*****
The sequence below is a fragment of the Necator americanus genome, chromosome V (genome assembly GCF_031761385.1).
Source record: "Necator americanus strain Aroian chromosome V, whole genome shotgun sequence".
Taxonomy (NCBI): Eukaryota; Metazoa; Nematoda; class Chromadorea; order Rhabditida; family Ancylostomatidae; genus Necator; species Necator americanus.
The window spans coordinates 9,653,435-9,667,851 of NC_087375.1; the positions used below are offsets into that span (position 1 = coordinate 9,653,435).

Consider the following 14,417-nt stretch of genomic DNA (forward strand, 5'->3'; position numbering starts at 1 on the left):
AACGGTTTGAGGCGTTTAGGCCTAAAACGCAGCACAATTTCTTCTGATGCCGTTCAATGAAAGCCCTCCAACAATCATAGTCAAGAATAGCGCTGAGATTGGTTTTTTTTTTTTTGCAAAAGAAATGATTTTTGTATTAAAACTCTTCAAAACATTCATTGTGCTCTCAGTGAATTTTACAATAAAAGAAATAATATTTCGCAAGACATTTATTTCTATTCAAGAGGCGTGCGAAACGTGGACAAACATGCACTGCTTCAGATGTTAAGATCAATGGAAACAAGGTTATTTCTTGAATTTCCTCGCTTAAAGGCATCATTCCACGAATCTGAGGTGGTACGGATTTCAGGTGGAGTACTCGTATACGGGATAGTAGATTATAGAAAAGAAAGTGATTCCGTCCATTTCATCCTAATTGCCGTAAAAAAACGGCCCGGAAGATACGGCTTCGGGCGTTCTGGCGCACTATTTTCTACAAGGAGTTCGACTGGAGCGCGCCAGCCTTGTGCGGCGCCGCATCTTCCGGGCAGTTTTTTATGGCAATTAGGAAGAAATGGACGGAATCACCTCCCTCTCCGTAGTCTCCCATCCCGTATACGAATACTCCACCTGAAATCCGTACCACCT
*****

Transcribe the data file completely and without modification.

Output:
The sequence below is a fragment of the Necator americanus genome, chromosome V (genome assembly GCF_031761385.1).
Source record: "Necator americanus strain Aroian chromosome V, whole genome shotgun sequence".
Taxonomy (NCBI): Eukaryota; Metazoa; Nematoda; class Chromadorea; order Rhabditida; family Ancylostomatidae; genus Necator; species Necator americanus.
The window spans coordinates 9,653,435-9,667,851 of NC_087375.1; the positions used below are offsets into that span (position 1 = coordinate 9,653,435).

Consider the following 14,417-nt stretch of genomic DNA (forward strand, 5'->3'; position numbering starts at 1 on the left):
AACGGTTTGAGGCGTTTAGGCCTAAAACGCAGCACAATTTCTTCTGATGCCGTTCAATGAAAGCCCTCCAACAATCATAGTCAAGAATAGCGCTGAGATTGGTTTTTTTTTTTTTGCAAAAGAAATGATTTTTGTATTAAAACTCTTCAAAACATTCATTGTGCTCTCAGTGAATTTTACAATAAAAGAAATAATATTTCGCAAGACATTTATTTCTATTCAAGAGGCGTGCGAAACGTGGACAAACATGCACTGCTTCAGATGTTAAGATCAATGGAAACAAGGTTATTTCTTGAATTTCCTCGCTTAAAGGCATCATTCCACGAATCTGAGGTGGTACGGATTTCAGGTGGAGTACTCGTATACGGGATAGTAGATTATAGAAAAGAAAGTGATTCCGTCCATTTCATCCTAATTGCCGTAAAAAAACGGCCCGGAAGATACGGCTTCGGGCGTTCTGGCGCACTATTTTCTACAAGGAGTTCGACTGGAGCGCGCCAGCCTTGTGCGGCGCCGCATCTTCCGGGCAGTTTTTTATGGCAATTAGGAAGAAATGGACGGAATCACCTCCCTCTCCGTAGTCTCCCATCCCGTATACGAATACTCCACCTGAAATCCGTACCACCT